Before you dunk that next donut, you may want to consider the results of a new study. More junk food leads to an increased risk of depression, according to the authors. The study, published in Public Health Nutrition, evaluated the eating habits of nearly 9000 Spanish adults, as well as their mental health. Overall, the risk for depression increased when they consumed more fast food and commercially-prepared pastries.
French author Antoine de Saint-Exupery once claimed that love did not consist in gazing at each other, but in looking outward together in the same direction. Based on a new study, he could have come to this realization while he and his wife were commuting to work. A recent study of couples in Hong Kong and the United States, reported in the Journal of Experimental Social Psychology, reveals that marital satisfaction of couples is higher when the spouses travel in the same direction to get to work.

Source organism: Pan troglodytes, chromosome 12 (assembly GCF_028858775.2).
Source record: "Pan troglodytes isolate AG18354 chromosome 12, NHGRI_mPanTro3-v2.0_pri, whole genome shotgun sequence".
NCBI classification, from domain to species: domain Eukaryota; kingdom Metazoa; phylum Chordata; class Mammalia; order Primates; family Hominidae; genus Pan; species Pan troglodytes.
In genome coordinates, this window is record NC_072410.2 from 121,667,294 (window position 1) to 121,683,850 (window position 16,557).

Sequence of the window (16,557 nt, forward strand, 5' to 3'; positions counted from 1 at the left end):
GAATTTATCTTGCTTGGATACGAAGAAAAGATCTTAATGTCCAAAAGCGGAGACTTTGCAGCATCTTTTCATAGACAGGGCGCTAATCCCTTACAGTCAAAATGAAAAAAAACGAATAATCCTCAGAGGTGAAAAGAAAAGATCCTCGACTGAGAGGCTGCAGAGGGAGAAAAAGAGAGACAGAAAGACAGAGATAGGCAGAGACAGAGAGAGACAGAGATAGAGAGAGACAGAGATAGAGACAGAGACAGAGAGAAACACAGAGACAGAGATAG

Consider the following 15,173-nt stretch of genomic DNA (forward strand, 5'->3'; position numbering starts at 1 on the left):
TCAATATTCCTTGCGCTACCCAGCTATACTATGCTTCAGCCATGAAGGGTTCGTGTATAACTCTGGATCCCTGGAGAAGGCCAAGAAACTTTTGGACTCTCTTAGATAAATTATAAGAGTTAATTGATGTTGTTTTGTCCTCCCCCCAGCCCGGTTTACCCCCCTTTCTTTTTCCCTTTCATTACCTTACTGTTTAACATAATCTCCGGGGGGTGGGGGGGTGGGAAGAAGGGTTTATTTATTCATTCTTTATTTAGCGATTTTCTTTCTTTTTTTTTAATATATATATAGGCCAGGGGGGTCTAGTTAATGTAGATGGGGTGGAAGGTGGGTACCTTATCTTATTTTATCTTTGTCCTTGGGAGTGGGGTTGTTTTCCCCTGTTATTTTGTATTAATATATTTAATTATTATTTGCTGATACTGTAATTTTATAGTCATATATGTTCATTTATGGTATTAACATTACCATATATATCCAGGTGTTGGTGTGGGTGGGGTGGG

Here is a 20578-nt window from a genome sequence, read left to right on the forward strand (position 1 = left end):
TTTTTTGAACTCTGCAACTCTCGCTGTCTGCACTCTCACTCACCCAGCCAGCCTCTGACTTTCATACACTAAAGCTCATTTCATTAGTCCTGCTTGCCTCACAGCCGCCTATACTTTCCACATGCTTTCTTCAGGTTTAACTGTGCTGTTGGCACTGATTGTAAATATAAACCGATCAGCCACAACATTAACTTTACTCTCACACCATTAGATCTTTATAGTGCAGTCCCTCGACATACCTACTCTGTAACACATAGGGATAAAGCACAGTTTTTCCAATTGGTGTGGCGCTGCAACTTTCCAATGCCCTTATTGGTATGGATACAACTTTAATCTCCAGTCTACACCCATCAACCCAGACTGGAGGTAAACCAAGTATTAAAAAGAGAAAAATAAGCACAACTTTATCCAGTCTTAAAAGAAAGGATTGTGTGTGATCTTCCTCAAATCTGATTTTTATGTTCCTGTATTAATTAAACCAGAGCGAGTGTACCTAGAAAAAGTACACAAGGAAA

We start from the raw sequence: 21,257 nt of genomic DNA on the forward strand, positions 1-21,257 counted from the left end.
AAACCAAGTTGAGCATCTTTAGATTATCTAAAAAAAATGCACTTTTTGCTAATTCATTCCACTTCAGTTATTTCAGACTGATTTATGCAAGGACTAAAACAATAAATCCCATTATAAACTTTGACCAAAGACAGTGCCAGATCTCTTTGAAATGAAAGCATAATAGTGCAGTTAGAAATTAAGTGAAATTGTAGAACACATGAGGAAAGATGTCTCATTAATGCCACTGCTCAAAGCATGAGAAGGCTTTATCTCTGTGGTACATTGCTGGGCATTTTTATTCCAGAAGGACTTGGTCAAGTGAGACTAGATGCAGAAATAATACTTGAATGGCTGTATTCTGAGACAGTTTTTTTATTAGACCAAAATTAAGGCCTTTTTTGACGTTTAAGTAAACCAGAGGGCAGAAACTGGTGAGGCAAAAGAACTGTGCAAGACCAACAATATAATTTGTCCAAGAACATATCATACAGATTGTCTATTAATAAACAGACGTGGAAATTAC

Postpartum depression (PPD) is a significant and prevalent mental health condition among new mothers. Without proper diagnosis and treatment, PPD can lead to countless adverse consequences for the mother and her child. Luckily, a new study shows that screening and treatment for PPD by family practice physicians improve outcomes related to PPD.
Many studies have linked childhood maltreatment and adversity to mental and physical health disorders later in life. Most of the studies have been retrospective in design, which inserts bias into the study and makes the results less conclusive. A new study evaluated both prospectively and retrospectively gathered information about childhood experiences and adult mental health and reports that the association is the same, no matter how the information is ascertained.